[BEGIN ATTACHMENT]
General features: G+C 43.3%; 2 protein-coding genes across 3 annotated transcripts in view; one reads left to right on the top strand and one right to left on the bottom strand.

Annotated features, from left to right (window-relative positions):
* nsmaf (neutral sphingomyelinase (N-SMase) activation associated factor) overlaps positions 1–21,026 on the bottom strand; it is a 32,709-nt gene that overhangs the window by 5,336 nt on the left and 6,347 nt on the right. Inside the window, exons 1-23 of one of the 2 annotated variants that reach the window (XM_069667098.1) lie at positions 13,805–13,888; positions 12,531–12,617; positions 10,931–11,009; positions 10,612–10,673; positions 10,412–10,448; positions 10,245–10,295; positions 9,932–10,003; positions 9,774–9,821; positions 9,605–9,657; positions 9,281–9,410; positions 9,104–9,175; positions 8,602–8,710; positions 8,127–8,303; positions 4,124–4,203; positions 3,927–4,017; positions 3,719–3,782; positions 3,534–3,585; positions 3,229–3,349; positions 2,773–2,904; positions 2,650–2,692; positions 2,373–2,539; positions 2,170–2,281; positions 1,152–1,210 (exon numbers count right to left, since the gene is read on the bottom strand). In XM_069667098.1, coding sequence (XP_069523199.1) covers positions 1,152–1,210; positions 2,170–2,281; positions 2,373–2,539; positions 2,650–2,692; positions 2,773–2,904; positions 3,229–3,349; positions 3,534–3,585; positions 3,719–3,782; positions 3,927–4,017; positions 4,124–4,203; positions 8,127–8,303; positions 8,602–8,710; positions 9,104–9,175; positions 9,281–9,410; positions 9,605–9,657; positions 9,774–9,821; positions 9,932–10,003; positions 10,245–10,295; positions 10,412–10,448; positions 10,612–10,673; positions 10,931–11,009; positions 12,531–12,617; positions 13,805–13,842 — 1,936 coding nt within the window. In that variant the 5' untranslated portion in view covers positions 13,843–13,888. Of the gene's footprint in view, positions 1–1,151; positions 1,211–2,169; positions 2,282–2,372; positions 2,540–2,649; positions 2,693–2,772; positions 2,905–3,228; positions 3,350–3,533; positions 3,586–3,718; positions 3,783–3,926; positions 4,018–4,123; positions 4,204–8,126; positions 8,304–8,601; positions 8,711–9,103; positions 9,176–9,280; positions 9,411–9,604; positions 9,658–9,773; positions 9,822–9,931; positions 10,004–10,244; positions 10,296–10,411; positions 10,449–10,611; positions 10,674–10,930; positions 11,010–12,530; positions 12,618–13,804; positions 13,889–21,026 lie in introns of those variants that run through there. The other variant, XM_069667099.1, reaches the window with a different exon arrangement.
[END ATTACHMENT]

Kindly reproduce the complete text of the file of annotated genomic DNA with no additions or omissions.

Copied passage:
General features: G+C 43.3%; 2 protein-coding genes across 3 annotated transcripts in view; one reads left to right on the top strand and one right to left on the bottom strand.

Annotated features, from left to right (window-relative positions):
* nsmaf (neutral sphingomyelinase (N-SMase) activation associated factor) overlaps positions 1–21,026 on the bottom strand; it is a 32,709-nt gene that overhangs the window by 5,336 nt on the left and 6,347 nt on the right. Inside the window, exons 1-23 of one of the 2 annotated variants that reach the window (XM_069667098.1) lie at positions 13,805–13,888; positions 12,531–12,617; positions 10,931–11,009; positions 10,612–10,673; positions 10,412–10,448; positions 10,245–10,295; positions 9,932–10,003; positions 9,774–9,821; positions 9,605–9,657; positions 9,281–9,410; positions 9,104–9,175; positions 8,602–8,710; positions 8,127–8,303; positions 4,124–4,203; positions 3,927–4,017; positions 3,719–3,782; positions 3,534–3,585; positions 3,229–3,349; positions 2,773–2,904; positions 2,650–2,692; positions 2,373–2,539; positions 2,170–2,281; positions 1,152–1,210 (exon numbers count right to left, since the gene is read on the bottom strand). In XM_069667098.1, coding sequence (XP_069523199.1) covers positions 1,152–1,210; positions 2,170–2,281; positions 2,373–2,539; positions 2,650–2,692; positions 2,773–2,904; positions 3,229–3,349; positions 3,534–3,585; positions 3,719–3,782; positions 3,927–4,017; positions 4,124–4,203; positions 8,127–8,303; positions 8,602–8,710; positions 9,104–9,175; positions 9,281–9,410; positions 9,605–9,657; positions 9,774–9,821; positions 9,932–10,003; positions 10,245–10,295; positions 10,412–10,448; positions 10,612–10,673; positions 10,931–11,009; positions 12,531–12,617; positions 13,805–13,842 — 1,936 coding nt within the window. In that variant the 5' untranslated portion in view covers positions 13,843–13,888. Of the gene's footprint in view, positions 1–1,151; positions 1,211–2,169; positions 2,282–2,372; positions 2,540–2,649; positions 2,693–2,772; positions 2,905–3,228; positions 3,350–3,533; positions 3,586–3,718; positions 3,783–3,926; positions 4,018–4,123; positions 4,204–8,126; positions 8,304–8,601; positions 8,711–9,103; positions 9,176–9,280; positions 9,411–9,604; positions 9,658–9,773; positions 9,822–9,931; positions 10,004–10,244; positions 10,296–10,411; positions 10,449–10,611; positions 10,674–10,930; positions 11,010–12,530; positions 12,618–13,804; positions 13,889–21,026 lie in introns of those variants that run through there. The other variant, XM_069667099.1, reaches the window with a different exon arrangement.